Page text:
Book of Abstracts: Albany 2003

category image Albany 2003
Conversation 13
Abstract Book
June 17-21 2003

NMR Solution Structure of Bistranded Furan Abasic Site Lesions: Orientation Matters

Ionizing radiation has the distinction in that it can produce multiple damage sites (MDS) in DNA, which can be clustered within 1 ? 2 turns of the DNA helix. A relatively low number of such clustered lesions may prove to be lethal as compared to a larger number of single lesions. Enzyme kinetics experiments done in our lab and elsewhere suggest that the orientation of clustered lesions influences the efficiency with which such lesions can be repaired. We have solved the structures of two pairs of DNA Duplexes each of which contains clustered abasic site damage represented by a pair of furan lesions.

In the first case, we determined the structures of a pair of 13-mer duplexes containing a pair of furan residues positioned on opposite strands and staggered 1 base pair 3? or 5? to the furan residue on the complimentary strand. NOESY spectra were collected for both duplexes in D2O and H2O. This allowed for the assignment of non-exchangeable and exchangeable protons. For both the ?1 and +1 clustered lesions, cross peak connectivity in the spectra of non-exchangeable protons indicated that the helix collapsed at the lesion site. The spectra for exchangeable protons indicated the formation of a Watson-Crick G-C base pair at the lesion site in both duplexes. Distance restrained molecular dynamics simulation was used to determine the solution structures of all duplexes. Sets of 20 structures were produced for each duplex, and those structures that exhibited a pair wise rmsd of 0.75 ? 1.15 A were chosen as representative final structures. These structures showed that furan residues were extruded towards the minor groove in the case of the ?1 clustered arrangement but the furans were extruded towards the major groove in the +1 cluster. The three-dimensional structures can be correlated with the incision activity of AP endonucleases, which remove such lesions during DNA repair.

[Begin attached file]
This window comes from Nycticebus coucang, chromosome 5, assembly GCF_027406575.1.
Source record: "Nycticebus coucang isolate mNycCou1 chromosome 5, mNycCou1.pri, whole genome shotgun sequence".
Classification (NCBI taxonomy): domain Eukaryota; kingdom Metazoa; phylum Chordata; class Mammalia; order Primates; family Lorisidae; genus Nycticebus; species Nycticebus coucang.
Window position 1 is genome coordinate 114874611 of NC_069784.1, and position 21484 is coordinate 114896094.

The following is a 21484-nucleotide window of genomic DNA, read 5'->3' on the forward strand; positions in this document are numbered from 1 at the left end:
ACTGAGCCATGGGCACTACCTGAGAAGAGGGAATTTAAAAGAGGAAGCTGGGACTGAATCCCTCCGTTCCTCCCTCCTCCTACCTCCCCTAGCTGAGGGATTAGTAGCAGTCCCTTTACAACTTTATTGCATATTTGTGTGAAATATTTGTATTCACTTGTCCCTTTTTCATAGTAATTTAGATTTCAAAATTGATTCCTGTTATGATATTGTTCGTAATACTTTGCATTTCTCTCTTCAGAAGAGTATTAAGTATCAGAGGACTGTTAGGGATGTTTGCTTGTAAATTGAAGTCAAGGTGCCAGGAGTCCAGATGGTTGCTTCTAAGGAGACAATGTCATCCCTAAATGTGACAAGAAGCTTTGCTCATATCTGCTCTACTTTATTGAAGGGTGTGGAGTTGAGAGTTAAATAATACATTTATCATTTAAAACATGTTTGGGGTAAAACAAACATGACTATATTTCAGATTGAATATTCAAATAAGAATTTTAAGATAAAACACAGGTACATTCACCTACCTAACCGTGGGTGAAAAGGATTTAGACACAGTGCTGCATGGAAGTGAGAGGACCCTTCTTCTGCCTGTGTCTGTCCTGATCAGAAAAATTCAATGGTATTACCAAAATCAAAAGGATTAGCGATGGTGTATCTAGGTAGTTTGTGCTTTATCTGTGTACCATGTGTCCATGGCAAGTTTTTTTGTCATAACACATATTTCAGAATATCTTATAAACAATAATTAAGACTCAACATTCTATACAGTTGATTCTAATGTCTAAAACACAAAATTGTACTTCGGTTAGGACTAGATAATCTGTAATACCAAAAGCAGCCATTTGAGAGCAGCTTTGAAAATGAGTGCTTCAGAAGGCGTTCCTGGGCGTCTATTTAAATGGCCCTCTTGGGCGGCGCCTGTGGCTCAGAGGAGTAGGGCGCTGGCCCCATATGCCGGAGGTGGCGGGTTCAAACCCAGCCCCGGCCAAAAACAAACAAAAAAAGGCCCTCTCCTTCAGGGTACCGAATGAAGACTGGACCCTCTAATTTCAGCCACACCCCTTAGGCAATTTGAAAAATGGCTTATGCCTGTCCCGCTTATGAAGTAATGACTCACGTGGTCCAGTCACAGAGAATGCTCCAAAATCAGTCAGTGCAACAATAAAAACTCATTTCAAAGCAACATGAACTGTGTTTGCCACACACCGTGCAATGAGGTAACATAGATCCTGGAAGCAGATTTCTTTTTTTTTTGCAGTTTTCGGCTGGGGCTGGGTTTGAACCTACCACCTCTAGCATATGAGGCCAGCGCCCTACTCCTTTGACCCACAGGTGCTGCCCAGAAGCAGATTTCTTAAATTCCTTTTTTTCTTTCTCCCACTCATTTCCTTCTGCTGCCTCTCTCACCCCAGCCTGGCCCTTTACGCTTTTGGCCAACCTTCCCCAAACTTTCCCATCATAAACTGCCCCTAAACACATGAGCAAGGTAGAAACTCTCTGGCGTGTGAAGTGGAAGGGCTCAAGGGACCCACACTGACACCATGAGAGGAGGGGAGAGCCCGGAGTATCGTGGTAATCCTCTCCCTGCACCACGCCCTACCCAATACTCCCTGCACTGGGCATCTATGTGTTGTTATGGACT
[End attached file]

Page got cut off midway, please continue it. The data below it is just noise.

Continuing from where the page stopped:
Key words: DNA damage, multiple damage site, furan, clustered lesion, ionizing radiation.

Raphael D. Hazel1
Carlos de los Santos2

1Department of Physiology & Biophysics
2Department of Pharmacological Sciences
State University of New York at Stony Brook
Stony brook, NY, 11794-8651
Phone: (631)444-8048
Fax: (631)444-3432